EDF ramps up ingot and wafer capacity, teams up with Canadian Solar


French vertically integrated solar module maker, Photowatt, a unit of EDF EN, announced it will increase its ingot and wafer production capacity from 50 MW to 500 MW.

Furthermore, the company has revealed it will expand its ingot and wafer business through a newly created company, which has developed a technology for the crystallization of silicon created by French solar energy research institute, INES.

The new company, Photowatt Crystal Advanced, will be 60% owned by Photowatt, 30% owned by Chinese-Canadian solar manufacturer, Canadian Solar, and 10% owned by ECM Greentech. As for its solar module capacity, which is currently of around 100 MW, the company has not made any new announcements.

All of the new and existing production will be located at the company’s factory in Bourgoin-Jailleu, in France’s province of Auvergne-Rhône-Alpes, and all of its 313 employees will be involved in a large requalification program.

“EDF is putting its words in action. After the announcement of its strong involvement of in the French solar endeavor, it makes a lot of sense to invest in the up-stream”, Xavier Daval,  vice president of the French renewable energy association, SER (and president of its solar commission, SOLER) told pv magazine.

All of the modules produced at the facility will be distributed in the French market for projects tendered by the government.

Plan solaire

Increasing Photowatt’s production capacity, on the other hand, seems to be a natural consequence of the 30 GW plan announced by EDF in mid-December.

According to this plan, the French utility, which is still owned by 85% by the French government, will deploy this capacity exclusively in France, and it will add to projects currently under development in foreign markets.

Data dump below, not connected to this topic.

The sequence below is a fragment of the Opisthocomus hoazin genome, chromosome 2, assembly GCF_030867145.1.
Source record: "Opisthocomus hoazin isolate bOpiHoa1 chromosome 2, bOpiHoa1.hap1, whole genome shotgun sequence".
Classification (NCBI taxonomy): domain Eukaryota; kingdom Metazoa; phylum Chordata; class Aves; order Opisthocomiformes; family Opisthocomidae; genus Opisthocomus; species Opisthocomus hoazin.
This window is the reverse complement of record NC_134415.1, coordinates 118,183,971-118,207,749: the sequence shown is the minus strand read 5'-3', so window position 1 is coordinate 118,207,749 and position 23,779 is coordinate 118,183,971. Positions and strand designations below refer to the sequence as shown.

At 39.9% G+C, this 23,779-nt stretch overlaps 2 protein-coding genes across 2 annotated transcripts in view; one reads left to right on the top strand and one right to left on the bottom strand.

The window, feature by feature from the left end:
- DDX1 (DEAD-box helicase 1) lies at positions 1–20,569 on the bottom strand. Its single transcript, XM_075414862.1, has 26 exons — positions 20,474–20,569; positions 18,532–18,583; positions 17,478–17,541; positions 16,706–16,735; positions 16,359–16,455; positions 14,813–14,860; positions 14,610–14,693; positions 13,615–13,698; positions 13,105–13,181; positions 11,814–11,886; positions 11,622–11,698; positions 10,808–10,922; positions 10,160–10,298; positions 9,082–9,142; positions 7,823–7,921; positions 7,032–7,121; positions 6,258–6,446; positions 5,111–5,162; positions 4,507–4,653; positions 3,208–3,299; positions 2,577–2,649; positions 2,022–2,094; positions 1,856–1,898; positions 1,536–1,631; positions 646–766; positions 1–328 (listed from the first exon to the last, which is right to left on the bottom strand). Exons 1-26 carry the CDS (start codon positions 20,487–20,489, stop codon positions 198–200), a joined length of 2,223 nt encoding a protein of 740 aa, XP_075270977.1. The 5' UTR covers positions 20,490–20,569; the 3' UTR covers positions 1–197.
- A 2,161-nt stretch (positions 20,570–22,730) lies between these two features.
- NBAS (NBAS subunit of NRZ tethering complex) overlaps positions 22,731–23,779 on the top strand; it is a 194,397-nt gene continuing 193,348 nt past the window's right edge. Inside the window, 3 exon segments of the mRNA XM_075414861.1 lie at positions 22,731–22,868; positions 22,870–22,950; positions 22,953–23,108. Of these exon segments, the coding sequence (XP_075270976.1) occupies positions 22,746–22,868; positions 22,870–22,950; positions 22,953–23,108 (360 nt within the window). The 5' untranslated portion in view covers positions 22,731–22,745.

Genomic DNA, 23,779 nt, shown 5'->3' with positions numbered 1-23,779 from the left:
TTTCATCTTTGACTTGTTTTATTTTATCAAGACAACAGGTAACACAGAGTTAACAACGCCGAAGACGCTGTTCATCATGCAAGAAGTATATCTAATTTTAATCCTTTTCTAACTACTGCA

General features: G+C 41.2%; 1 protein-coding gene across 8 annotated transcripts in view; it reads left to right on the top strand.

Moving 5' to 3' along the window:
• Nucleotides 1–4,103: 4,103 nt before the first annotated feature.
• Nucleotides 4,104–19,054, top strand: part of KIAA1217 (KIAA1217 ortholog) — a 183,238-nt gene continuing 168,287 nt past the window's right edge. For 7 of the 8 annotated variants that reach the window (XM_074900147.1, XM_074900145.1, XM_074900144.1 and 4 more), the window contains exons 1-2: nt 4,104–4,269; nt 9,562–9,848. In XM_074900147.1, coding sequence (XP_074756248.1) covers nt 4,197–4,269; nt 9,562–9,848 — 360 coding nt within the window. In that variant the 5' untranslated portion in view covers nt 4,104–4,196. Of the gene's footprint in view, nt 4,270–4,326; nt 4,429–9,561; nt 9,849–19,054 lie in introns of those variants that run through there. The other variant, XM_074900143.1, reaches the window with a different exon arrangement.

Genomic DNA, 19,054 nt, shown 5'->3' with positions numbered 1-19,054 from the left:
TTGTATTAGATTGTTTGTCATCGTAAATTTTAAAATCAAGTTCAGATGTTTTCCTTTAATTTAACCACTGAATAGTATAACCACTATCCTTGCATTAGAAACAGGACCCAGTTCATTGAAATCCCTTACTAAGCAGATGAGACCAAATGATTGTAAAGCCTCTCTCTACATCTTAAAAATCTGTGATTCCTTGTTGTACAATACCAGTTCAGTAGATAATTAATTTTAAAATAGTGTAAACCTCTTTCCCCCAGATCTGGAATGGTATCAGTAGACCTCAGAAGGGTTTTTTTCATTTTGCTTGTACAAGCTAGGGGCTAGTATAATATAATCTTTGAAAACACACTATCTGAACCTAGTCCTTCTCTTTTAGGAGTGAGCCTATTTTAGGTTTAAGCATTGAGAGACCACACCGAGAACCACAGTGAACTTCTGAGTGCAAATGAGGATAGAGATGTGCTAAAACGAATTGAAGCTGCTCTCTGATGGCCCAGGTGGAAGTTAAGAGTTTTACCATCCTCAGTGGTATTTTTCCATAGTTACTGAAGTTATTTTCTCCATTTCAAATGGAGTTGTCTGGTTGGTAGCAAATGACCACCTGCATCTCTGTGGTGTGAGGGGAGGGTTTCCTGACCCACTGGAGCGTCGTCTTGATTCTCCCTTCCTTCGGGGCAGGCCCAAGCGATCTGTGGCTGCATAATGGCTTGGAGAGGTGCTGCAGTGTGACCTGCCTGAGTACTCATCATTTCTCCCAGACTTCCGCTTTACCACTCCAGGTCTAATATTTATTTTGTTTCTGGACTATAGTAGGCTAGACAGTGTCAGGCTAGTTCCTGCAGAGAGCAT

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Responding to questions from pv magazine, EDF spokesperson, Clarisse Placidoux, said the solar plan is aligned with the government’s goal of rebalancing France’s energy mix through the expansion of renewable capacity across the country.

Overall, EDF expects to invest €25 billion to implement the “plan solaire,” said Placidoux, while the energy company will also work with industrial and financial partners.

“EDF’s Solar Power Plan is … expected to create tens of thousands of jobs in France during the construction period,” continued Placidoux, adding, “It is a concrete illustration of the goals outlined in the Group’s CAP 2030 strategy, which was initiated in 2015 and aim to double the Group’s installed renewable energy capacity by 2030.”

She went on to say that in order to implement the plan, EDF Group will leverage all its resources, “in order to sustain a vigorous rate of expansion.”

These include identification and use of land from its portfolio of land assets: locations close to nuclear power plants, reconversion of industrial wasteland or dismantled sites, development of floating solar plants on hydroelectric sites; and use of internal resources.

“Along with the above, EDF will also be working together with the public authorities to identify suitable parcels of land for the construction of new solar facilities,” said Placidoux.

She concluded, “Today, EDF Energies Nouvelles has realized around 10% of France’s solar installed capacity.”

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